Lionardo Founder of Resource Lab. Environmentalist interested in using science and technology to solve the most pressing problems facing humanity.

Car tires and synthetic clothing are major sources of plastic pollution

Car tires and synthetic clothing are major sources of plastic pollution

Plastic and its unlimited number of possible applications has led to its broad usage across almost all industries. Plastic is everywhere, penetrating all aspects of everyday life from clothing, transportation, electronics, cleaning products and packaging, just to mention a few. The negative impact of widespread plastic use on our planet has been enormous. The plastic pollution of our environment is staggering, with 9.5 million tonnes of new plastic flowing into our water streams each year.

Although there is an increased awareness of the breakdown of plastic over time resulting in micro-plastics that pollute our oceans and water streams, a new publication sheds light on plastics that enter the water already in micro form. The report published by the International Union for Conservation of Nature (IUCN) aims to investigate the sources and quantities of such plastic pollution. The report distinguishes between the above mentioned different forms of plastic pollution.

Primary microplastics are small plastic particles less than 5 mm in size that are directly released into the environment. These include voluntary addition to products such as shower gels and creams but can also come from the abrasion of large plastic objects such as the erosion of tires while driving or from synthetic textiles when they are washed.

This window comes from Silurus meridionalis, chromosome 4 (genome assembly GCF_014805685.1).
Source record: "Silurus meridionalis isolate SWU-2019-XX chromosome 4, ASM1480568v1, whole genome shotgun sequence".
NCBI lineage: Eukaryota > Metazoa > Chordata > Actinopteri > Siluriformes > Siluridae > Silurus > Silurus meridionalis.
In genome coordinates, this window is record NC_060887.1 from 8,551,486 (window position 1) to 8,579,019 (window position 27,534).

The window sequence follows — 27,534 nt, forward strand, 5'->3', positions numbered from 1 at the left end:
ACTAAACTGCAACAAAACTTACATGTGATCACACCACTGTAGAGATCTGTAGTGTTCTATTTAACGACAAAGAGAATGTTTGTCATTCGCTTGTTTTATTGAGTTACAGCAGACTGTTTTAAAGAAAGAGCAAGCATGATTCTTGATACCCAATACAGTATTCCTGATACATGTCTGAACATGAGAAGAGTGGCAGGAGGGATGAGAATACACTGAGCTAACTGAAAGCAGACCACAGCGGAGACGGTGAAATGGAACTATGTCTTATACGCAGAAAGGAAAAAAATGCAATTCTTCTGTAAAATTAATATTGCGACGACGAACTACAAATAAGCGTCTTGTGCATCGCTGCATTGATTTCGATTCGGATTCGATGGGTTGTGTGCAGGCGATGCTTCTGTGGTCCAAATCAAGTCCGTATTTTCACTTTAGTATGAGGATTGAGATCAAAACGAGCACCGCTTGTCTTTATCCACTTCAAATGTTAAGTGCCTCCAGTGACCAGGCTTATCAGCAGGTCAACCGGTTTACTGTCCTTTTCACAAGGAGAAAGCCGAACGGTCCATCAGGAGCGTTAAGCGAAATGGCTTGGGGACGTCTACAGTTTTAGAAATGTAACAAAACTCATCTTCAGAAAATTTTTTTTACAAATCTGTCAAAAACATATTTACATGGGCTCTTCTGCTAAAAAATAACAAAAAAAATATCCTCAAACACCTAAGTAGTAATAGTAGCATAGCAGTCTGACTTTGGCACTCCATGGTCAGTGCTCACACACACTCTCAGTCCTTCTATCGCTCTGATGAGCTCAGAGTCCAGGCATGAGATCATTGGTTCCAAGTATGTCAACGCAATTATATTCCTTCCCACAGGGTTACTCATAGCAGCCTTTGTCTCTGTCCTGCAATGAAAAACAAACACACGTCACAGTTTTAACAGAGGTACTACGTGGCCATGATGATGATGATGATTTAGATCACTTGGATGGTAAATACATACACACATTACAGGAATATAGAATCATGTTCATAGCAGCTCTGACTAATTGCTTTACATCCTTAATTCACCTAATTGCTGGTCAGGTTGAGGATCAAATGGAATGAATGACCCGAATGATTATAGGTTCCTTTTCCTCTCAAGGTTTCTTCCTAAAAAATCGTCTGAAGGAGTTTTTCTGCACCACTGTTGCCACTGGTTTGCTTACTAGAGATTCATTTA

Secondary microplastics originate mostly from the degradation of large plastic waste into smaller plastic particles once exposed to the marine environment. Often a result of mismanaged waste such as plastic bags and fishing nets.

Key sources

Seven primary sources of microplastic have been identified based on the data from 4 recently published papers and include:

The study concluded that between 15 - 31 % of all “plastic soup” in oceans could originate from primary micro plastic sources. This is especial significant for higher income countries equipped with adequate waste treatment facility, where the primary microplastics account for the main contribution of plastic release into the oceans. Almost two thirds of these particles stem from washing synthetic textiles and from tire abrasion. The figure below list the percentage of pollution by source.

Washing synthetic textiles made of polyester, polyethylene, acrylic or elastane, creates primary microplastics through abrasion and shedding of fibers which then discharged in sewage water and potentially end up in the ocean. Tires grind down when used, resulting in tyre dust that either spread by the wind or are washed off the road by rain. The outer parts of the tyre consist of aprox 60% synthetic polymers which are mixed with natural rubber and additives. Surprising the intentional losses through personal care products containing plastic micro-beads only accounts for 2% of global release of primary microplastics.


Cutting the source of the plastic waste requires different sets of solutions. While solution for secondary microplastics include implementing better waste management and reducing the quantities generated, in order to tackle primary microplastics solutions need to focus on product design, infrastructure design and consumer behaviors.

What can you do

Although manufacturers, designers and governments have to play a major role in implementing solution, as consumers we can do our best to change our behavior in order to minimize our personal impact. You can:

  • Stop using personal care products that contain microbeads
  • Avoid the purchase of synthetic textiles
  • Reduce the use of our personal vehicle
  • Raise awareness among peers and collectively demand companies and governments to take action to implement solution

It’s daunting to realize that even when some people strive to be zero waste, they can still be involuntarily be contributing to the problem. For those interested the full report is available to read for free here.

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